Somebody please make a drama out of the crisis
IMAGINE SOMEONE from an alien culture where theatre is unknown. If you dropped her into Dublin during the first week of the theatre festival, what impression might she get of this strange art form?
That it is mostly a kind of secondary exercise, a way of exploring what has already been done in another art form, namely prose fiction. She would not think that it had very much to do with contemporary life in the city. She would not encounter very much in the way of traditional theatre, the written play in which audiences are taken on an emotional or intellectual journey through a crisis and towards some kind of resolution.
At the time of writing, I’ve seen half a dozen shows of varying quality in the festival. Of the six, just one is, in the traditional sense, a play. And none is a drama.
It’s been obvious for some time that there’s something of a crisis in the old form of the Irish drama; a carefully written text that is animated and embodied by a director and actors. So far this year’s festival gives no reason to think either that the crisis has been resolved or that the search for a new kind of theatre has concluded.
FIRST, THE CRISIS.If you want to see how and why there’s a problem with the old model of the well-crafted, beautifully dressed, author-driven play, there’s no need to look much farther than Declan Hughes’s The Last Summer at the Gate. It oozes a sense of stasis from every pore. Both in form and content, it is deja vu all over again. It is about lives that remain trapped in amber, frozen at a key moment in youth, circling round themselves in an inescapable spiral of futility. But it also suggests a theatrical imagination similarly stuck.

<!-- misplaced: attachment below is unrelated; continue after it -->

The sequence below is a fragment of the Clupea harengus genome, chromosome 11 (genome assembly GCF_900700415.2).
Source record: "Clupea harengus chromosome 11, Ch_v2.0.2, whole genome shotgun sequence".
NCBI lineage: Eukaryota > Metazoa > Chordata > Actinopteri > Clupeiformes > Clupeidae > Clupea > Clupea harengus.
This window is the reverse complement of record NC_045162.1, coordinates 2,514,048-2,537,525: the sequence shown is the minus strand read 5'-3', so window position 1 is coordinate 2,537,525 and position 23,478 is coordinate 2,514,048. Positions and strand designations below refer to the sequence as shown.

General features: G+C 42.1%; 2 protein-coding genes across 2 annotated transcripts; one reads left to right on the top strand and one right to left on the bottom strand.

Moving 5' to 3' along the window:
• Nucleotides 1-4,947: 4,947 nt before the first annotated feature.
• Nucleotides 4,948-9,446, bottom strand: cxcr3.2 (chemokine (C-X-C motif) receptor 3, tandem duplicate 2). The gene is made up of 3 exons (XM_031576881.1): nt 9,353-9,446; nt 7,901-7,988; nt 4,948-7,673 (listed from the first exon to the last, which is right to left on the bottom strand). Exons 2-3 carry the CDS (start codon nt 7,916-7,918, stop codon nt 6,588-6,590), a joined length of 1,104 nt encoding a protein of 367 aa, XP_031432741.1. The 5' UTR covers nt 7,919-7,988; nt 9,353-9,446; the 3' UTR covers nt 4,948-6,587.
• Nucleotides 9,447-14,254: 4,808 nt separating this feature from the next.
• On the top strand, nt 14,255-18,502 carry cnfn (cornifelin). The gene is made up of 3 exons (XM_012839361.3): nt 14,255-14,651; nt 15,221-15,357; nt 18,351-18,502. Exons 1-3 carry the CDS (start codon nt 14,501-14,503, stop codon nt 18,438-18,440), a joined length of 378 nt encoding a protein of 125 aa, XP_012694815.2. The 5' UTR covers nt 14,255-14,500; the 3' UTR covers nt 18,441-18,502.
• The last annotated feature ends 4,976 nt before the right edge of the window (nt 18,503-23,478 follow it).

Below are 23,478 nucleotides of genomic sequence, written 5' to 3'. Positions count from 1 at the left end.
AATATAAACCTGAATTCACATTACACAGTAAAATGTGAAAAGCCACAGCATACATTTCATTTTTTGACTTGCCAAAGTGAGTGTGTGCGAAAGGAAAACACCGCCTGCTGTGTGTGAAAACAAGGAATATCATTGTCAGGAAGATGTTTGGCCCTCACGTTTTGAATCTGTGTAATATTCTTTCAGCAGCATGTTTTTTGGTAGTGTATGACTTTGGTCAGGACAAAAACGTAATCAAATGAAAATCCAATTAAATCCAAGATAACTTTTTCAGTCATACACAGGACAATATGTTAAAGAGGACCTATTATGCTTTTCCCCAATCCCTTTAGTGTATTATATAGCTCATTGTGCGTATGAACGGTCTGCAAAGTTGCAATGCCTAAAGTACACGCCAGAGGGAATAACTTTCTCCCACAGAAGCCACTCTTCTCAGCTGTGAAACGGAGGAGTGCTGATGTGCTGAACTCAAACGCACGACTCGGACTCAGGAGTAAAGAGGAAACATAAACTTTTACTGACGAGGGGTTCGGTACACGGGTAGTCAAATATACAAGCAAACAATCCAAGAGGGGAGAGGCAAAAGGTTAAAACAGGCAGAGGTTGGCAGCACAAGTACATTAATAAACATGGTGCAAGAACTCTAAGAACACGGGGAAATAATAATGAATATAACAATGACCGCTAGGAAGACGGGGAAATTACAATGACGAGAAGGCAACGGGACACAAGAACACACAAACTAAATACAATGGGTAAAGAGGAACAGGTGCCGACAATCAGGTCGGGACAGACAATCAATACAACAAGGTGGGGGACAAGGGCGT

The Last Summer, give or take some references to the property boom and crash, could have been staged at a Dublin theatre festival 40 years ago. Or, to be precise, 38 years ago. The highlight of the 1974 festival was Hugh Leonard’s Summer. It has the same south Dublin; the same device of a group of aspirational middle-class friends encountered in two different summers: in Leonard’s they are six years apart; in Hughes’s they are 1977 and 2007. And it has the same themes of spoiled hopes, of lust and loss, of inevitably doomed attempts to set the clock back to a moment of pure possibility.
This is not to say that Hughes’s play is a mere version of Leonard’s. It works differently, with the two periods interwoven rather than presented in sequence. It is much more plot-driven, with more vivid on- or off-stage action: sex, drink and rock ’n’ roll. But it is also not as good: less funny, less movingly melancholic. It is much more awkward, not least in the way it places young and inexperienced actors in the company of accomplished veterans such as Cathy Belton and Declan Conlon. Where Leonard managed to explore the idea of being stuck in the past, Hughes seems simply to exemplify that condition.
It’s not hard to see why younger or more radical theatre artists would want to avoid this condition by fleeing traditional drama altogether: but to where? Mostly, in the first week of the festival, the destination is clear: to books rather than to contemporary life. Of my half-dozen shows, three are based on the work of long-dead prose writers (and this does not include the Abbey’s version of Wilde’s novel, The Picture of Dorian Gray) and one has a prose writer at its centre; Hughes’s pivotal character, Paul, has written a nonfiction book about the group.